On 18 June 2020, the Hungarian government declared a “health crisis situation” with the passage of Decree No. 283/2020. According to this decree, Hungary’s data protection authority (NAIH) is revising its former opinions on the personal privacy aspects of temperature measurement in light of the significant increase in COVID-19 infections in Hungary.
NAIH confirms that during the current health crisis brought on by mass infections, organisations (i.e. businesses, associations, institutions) can measure the temperature of individuals if all of the following conditions are met:
- The individual is entering territory, property or buildings owned or used by the organisation;
- Measurement is applied uniformly to all persons wishing to enter (whether the individual is in an employment relationship or otherwise);
- Personal identification of the subject whose body temperature is being measured is not included in the process; and
- Measurement does not in any way involve the recording, further storage or transmission of data.
NAIH emphasises that an elevated body temperature does not specifically mean that the subject is infected with the coronavirus. As a result, the organisation cannot draw any conclusions about the person's state of health based on this temperature measurement. The organisation can only use this information to allow the entry of the individual (because the measured value is lower than a predetermined value) or refuse entry (because the measured value is higher than the predetermined value and thus poses a risk for others).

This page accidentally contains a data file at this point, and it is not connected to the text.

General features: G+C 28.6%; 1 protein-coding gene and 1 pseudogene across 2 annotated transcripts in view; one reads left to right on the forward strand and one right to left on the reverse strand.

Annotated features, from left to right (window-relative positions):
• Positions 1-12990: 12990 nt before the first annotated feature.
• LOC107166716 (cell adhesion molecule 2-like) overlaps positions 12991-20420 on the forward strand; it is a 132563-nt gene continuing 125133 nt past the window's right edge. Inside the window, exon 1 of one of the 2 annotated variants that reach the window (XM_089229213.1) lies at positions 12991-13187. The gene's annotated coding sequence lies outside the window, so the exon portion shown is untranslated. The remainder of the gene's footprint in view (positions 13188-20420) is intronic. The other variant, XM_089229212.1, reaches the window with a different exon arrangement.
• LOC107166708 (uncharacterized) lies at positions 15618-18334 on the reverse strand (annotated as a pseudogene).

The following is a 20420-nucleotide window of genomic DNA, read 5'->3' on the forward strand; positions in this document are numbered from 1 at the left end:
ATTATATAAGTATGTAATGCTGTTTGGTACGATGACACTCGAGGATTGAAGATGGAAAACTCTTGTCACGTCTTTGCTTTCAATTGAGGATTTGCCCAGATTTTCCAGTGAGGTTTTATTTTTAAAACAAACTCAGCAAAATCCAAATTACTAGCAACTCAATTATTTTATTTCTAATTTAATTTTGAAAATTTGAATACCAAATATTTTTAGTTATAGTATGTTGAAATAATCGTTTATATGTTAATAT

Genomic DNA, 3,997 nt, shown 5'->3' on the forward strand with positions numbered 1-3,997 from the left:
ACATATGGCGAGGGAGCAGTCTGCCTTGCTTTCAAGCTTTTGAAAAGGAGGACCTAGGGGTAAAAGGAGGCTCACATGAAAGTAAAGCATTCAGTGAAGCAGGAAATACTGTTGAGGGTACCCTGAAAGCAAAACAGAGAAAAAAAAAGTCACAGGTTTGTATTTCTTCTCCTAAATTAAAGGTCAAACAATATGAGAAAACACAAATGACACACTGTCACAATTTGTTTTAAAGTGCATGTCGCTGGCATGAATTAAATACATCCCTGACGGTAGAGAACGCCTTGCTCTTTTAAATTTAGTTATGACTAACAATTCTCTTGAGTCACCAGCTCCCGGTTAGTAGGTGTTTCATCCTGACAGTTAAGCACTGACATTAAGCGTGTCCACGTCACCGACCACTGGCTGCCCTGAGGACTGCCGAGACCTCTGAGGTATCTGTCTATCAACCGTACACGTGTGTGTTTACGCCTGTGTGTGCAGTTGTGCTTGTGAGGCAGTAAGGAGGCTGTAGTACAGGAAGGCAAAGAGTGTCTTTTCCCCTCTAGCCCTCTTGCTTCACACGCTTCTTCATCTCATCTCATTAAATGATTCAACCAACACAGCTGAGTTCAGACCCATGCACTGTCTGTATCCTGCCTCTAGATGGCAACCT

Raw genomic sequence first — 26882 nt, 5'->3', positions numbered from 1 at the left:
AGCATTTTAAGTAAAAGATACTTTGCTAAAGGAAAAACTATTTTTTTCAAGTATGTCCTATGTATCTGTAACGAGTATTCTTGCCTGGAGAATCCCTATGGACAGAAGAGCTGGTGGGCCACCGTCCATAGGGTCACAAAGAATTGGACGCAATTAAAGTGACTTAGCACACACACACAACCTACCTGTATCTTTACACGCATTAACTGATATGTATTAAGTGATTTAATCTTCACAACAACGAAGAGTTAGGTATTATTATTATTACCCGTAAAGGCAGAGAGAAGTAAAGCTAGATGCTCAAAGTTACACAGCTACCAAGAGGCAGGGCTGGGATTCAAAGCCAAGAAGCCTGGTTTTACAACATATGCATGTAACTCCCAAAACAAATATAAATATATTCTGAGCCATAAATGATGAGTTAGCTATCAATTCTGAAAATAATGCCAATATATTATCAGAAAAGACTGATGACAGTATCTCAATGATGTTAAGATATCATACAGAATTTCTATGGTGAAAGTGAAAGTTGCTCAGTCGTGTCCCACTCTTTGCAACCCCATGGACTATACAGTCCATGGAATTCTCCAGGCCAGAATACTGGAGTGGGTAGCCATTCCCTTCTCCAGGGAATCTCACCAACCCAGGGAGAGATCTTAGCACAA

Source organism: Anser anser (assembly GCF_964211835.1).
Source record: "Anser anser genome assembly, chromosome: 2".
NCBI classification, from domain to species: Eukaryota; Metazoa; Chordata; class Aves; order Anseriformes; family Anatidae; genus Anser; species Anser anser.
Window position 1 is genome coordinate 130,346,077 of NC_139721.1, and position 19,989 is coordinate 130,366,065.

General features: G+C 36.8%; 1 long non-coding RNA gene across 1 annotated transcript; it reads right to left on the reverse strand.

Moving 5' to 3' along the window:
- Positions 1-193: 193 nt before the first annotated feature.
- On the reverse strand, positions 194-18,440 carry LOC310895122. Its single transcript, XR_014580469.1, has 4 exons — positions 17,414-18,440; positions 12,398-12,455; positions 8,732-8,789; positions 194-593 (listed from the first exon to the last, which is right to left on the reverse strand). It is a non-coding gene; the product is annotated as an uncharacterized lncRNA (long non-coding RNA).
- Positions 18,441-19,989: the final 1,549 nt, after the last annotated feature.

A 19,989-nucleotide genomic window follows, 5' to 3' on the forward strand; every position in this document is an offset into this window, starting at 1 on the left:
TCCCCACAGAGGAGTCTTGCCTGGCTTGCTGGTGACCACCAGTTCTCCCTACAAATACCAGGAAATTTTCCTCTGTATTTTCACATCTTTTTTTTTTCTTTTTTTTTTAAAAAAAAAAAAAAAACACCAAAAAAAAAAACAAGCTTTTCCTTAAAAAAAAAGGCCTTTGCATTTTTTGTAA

If the organisation refuses entry to an individual, he/she must deal with this information (i.e. contact a doctor, request sick leave and sick pay administration, inform his/her manager at work, etc.). According to NAIH, identification of the individual is not necessary; the organisation can only collect statistical data (e.g. how many people were not allowed into the building).
NAIH recognises that there may be an exceptional case where someone's body temperature is generally higher than average due to another medical condition or as a result of medication. In this case, the organisation may, in accordance with a pre-established procedure and privacy notice, accept a document issued by the doctor that the relevant person is allowed to enter the community despite having an elevated body temperature.
Organisations who introduced or plan to introduce temperature measurement (e.g. thermometers, thermocameras) must revise their internal procedures and privacy documents (e.g. privacy notices, legitimate interest balancing tests, data protection impact assessments) in line with NAIH’s new guidance.
For more information on this decree and how it could affect your business, contact your regular CMS partner or local CMS experts.